Mar
21
comment Are there any concrete examples of where a paralellizing compiler would provide a value-adding benefit?
If you could rework your answer to describe your problem, as opposed to describing your attempts to solve it, that would answer the question and be genuinely useful to me. If you would like to communicate to the world why the question is a fools-errand, perhaps you could ask your own question.
Mar
21
comment Are there any concrete examples of where a paralellizing compiler would provide a value-adding benefit?
"Anyway, it seemed you wanted a personal story from which to draw your conclusions about the possible profitability of a "single-threaded assumed code based automagically parallelized" compiler." - no. Thanks. I do appreciate the effort you put into the answer, but its not what I asked and not what I wanted.
Mar
21
comment Are there any concrete examples of where a paralellizing compiler would provide a value-adding benefit?
I asked for concrete examples where it might be useful. You answered with "generally speaking" opinion of why it doesn't. Again, I have a long line of people waiting their turn to tell me why its impossible. I didn't ask "Why is Paul Graham wrong?".
Mar
21
comment Are there any concrete examples of where a paralellizing compiler would provide a value-adding benefit?
Thank you for your answer. I think you summarized the question correctly, so I may need to clarify it. The rest of your answer is "why it can't be done". Believe me, if I had asked "why can't this be done" I'd get a million answers, and I'd vote up every one. But I didn't ask that.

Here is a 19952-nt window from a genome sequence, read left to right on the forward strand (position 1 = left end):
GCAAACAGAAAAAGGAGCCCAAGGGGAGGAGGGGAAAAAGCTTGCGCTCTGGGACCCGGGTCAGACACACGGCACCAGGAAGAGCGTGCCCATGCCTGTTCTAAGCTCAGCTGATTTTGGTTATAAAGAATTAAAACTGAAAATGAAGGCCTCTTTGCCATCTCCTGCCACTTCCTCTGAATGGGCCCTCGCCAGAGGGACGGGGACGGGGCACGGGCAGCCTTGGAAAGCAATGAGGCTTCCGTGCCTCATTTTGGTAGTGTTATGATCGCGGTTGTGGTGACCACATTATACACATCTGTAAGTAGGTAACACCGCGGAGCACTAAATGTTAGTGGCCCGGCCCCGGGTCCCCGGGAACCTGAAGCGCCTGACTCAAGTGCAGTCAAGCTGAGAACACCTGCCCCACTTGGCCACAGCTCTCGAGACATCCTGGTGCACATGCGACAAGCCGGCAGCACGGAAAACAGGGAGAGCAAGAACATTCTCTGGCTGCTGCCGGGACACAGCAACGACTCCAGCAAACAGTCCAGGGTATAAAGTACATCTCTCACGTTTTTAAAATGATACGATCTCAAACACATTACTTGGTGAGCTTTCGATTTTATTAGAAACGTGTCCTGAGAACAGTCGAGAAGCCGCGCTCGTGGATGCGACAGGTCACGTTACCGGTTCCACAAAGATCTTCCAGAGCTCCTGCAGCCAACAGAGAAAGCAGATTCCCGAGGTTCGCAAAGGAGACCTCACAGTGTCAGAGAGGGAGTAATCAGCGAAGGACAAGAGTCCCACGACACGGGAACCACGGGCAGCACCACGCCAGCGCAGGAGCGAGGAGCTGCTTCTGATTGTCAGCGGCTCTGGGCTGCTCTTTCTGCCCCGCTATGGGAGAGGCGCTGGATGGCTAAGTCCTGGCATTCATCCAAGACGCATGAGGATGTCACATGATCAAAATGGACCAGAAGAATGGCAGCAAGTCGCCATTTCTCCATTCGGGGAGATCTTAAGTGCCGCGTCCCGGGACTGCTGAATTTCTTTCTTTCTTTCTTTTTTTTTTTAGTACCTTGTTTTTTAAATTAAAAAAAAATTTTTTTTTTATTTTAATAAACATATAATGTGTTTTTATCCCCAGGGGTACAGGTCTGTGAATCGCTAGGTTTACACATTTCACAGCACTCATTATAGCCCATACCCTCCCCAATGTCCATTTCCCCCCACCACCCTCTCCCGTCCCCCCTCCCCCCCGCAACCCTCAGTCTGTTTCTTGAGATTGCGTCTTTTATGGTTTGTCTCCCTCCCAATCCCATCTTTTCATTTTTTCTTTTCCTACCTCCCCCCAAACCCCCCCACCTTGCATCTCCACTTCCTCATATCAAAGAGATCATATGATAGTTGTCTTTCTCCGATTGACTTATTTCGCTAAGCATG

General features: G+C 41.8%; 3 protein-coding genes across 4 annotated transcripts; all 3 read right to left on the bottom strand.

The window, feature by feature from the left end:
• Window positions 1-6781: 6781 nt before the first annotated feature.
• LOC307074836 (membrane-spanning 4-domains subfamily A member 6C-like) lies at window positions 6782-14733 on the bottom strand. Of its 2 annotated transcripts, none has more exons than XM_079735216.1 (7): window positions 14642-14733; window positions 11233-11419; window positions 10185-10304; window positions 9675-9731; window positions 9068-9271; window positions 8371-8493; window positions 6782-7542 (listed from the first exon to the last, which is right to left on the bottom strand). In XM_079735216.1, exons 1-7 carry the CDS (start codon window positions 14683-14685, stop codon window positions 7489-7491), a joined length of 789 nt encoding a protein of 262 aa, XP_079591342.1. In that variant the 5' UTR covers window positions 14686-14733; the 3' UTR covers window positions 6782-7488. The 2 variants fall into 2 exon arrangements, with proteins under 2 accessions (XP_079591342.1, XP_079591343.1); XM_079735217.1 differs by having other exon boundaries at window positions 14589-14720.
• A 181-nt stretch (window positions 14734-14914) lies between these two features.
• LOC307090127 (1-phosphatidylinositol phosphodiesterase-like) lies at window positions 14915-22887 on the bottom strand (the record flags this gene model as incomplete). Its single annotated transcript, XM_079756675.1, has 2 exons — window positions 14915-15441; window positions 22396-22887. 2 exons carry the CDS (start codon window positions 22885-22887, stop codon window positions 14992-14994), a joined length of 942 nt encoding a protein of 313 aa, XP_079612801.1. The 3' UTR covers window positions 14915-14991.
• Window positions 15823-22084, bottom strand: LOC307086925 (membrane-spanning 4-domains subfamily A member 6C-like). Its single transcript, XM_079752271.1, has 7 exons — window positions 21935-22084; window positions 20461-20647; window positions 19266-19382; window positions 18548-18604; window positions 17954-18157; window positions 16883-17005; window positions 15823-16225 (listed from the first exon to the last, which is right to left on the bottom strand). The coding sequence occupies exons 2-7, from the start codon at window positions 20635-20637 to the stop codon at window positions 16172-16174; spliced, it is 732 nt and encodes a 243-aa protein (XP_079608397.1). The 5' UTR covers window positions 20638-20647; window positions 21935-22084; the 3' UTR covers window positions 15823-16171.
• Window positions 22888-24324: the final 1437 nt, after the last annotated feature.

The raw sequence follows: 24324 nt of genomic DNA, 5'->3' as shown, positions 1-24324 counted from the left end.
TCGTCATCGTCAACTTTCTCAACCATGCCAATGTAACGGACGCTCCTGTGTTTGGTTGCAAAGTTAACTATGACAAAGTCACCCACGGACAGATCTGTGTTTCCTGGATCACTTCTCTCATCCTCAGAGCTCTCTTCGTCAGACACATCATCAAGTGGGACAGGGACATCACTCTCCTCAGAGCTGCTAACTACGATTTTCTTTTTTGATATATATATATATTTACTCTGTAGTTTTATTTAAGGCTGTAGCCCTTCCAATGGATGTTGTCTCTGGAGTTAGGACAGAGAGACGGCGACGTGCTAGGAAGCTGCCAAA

Mar
21
comment Are there any concrete examples of where a paralellizing compiler would provide a value-adding benefit?
@jk FTA: "The last 10 years have reminded us what Moore's Law actually says. Till about 2002 you could safely misinterpret it as promising that clock speeds would double every 18 months. Actually what it says is that circuit densities will double every 18 months. It used to seem pedantic to point that out. Not any more. Intel can no longer give us faster CPUs, just more of them."
Mar
21
comment Are there any concrete examples of where a paralellizing compiler would provide a value-adding benefit?
I'd ruled out raytracing for two reasons. First, as Michael Borgwardt observes, raytracing is "embarrassingly parallel". Secondly, raytracing is at the point where "optimizations" are more about algorithmic solutions (e.g. photon mapping).
Mar
21
comment Are there any concrete examples of where a paralellizing compiler would provide a value-adding benefit?
Question asks for concrete examples where it would apply. Your answer provides general examples where it does not apply.
Mar
20
comment Are there any concrete examples of where a paralellizing compiler would provide a value-adding benefit?
And yet there remain many which are, and which are very high $ value - such as raytracing. I'm not asking for your opinion on the worthiness of the subject matter. I'm asking for concrete experience.